Kent Beck, author of Extreme Programming Explained says, “XP is a light-weight methodology for small-to-medium-sized teams developing software in the face of vague or rapidly changing requirements.” Simply stated, XP is a set of values, rights and best practices that support each other in incrementally developing software. XP values Communication, Simplicity, Feedback and Courage. Programmers and Customers have the right to do a quality job all the time and to have a real life outside of work.

XP is a collection of best practices. Some may sound familiar. Some may sound foreign.

Customer Team Member – Teams have someone (or a group of people) representing the interests of the customer. They decide what is in the product and what is not in the product.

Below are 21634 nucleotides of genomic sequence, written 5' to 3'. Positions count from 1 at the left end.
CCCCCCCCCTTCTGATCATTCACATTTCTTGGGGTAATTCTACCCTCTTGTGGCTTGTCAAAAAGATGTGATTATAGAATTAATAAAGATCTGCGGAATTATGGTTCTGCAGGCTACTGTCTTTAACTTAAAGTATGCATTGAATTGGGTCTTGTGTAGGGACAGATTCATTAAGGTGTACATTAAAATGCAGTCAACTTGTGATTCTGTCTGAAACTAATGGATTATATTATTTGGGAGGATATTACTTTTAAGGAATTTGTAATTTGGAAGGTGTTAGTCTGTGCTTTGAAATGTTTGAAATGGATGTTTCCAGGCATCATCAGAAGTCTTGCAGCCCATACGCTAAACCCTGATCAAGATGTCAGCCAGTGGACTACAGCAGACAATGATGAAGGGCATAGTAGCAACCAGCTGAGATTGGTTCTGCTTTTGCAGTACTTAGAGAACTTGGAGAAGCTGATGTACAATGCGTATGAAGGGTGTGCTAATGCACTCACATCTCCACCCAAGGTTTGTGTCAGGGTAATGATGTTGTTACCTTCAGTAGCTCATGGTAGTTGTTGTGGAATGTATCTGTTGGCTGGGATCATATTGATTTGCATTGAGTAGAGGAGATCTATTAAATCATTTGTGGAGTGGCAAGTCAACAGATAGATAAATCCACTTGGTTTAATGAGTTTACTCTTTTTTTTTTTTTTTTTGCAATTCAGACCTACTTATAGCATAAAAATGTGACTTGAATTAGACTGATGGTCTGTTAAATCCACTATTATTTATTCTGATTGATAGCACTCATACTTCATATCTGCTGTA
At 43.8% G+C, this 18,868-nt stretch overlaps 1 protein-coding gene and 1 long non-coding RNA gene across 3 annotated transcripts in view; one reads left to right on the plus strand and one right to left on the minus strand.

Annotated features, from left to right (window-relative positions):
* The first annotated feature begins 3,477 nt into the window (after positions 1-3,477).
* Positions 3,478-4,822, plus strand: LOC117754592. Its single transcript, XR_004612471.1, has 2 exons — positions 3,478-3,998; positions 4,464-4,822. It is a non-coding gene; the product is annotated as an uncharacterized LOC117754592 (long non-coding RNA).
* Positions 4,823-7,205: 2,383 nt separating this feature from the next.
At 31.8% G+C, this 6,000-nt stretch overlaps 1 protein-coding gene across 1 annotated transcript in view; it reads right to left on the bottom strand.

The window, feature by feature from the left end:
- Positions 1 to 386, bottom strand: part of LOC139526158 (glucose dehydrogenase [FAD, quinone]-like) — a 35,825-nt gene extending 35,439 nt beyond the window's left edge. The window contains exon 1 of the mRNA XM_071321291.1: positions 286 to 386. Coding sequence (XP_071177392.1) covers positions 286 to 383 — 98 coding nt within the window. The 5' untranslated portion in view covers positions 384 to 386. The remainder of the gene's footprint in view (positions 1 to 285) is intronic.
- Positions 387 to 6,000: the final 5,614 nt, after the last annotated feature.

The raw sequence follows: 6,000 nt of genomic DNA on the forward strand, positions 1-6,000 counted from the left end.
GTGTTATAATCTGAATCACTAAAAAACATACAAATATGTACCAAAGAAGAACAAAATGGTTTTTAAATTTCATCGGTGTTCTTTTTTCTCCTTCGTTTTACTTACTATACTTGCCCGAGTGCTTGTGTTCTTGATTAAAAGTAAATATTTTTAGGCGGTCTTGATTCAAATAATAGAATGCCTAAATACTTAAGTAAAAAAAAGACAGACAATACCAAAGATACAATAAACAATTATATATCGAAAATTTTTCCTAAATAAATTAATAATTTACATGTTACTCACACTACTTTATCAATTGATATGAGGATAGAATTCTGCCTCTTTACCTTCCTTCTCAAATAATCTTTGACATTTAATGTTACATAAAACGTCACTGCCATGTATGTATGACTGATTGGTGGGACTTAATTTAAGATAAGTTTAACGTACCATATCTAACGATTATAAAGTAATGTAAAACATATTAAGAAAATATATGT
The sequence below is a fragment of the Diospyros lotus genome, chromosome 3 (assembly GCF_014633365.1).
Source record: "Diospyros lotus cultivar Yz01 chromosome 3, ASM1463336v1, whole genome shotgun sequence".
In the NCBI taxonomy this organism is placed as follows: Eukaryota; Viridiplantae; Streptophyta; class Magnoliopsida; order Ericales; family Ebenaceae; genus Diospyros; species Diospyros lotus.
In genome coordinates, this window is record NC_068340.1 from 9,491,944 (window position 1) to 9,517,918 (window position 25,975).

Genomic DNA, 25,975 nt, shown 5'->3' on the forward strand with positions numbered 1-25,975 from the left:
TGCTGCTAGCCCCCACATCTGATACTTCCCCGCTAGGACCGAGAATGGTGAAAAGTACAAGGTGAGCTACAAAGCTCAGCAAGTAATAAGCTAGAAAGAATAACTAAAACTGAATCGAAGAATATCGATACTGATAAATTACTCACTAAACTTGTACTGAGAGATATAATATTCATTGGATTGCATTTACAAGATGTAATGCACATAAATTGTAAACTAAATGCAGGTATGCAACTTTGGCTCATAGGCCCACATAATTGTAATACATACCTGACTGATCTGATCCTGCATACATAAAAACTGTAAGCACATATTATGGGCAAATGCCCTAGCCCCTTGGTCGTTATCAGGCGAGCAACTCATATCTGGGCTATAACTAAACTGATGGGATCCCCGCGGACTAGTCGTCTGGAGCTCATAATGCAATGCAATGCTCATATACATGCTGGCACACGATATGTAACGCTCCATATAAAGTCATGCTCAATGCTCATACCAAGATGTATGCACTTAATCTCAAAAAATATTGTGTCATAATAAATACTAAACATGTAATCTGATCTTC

Planning Game – XP is an iterative development process. In the planning game, the customer and the programmers determine the scope of the next release. Programmers estimating the feature costs. Customers select features and package the development of those features into small iterations (typically 2 weeks). Iterations are combined into meaningful end user releases.

User Story – A User Story represents a feature of the system. The customer writes the story on a note card. Stories are small. The estimate to complete a story is limited to no greater than what one person could complete within a single iteration.

Small Releases – Programmers build the system in small releases defined. An iteration is typically two weeks. A release is a group of iterations that provide valuable features to the users of the system.

Acceptance Testing – The customer writes acceptance tests. The tests demonstrate that the story is complete. The programmers and the customer automate acceptance tests. Programmers run the tests multiple times per day.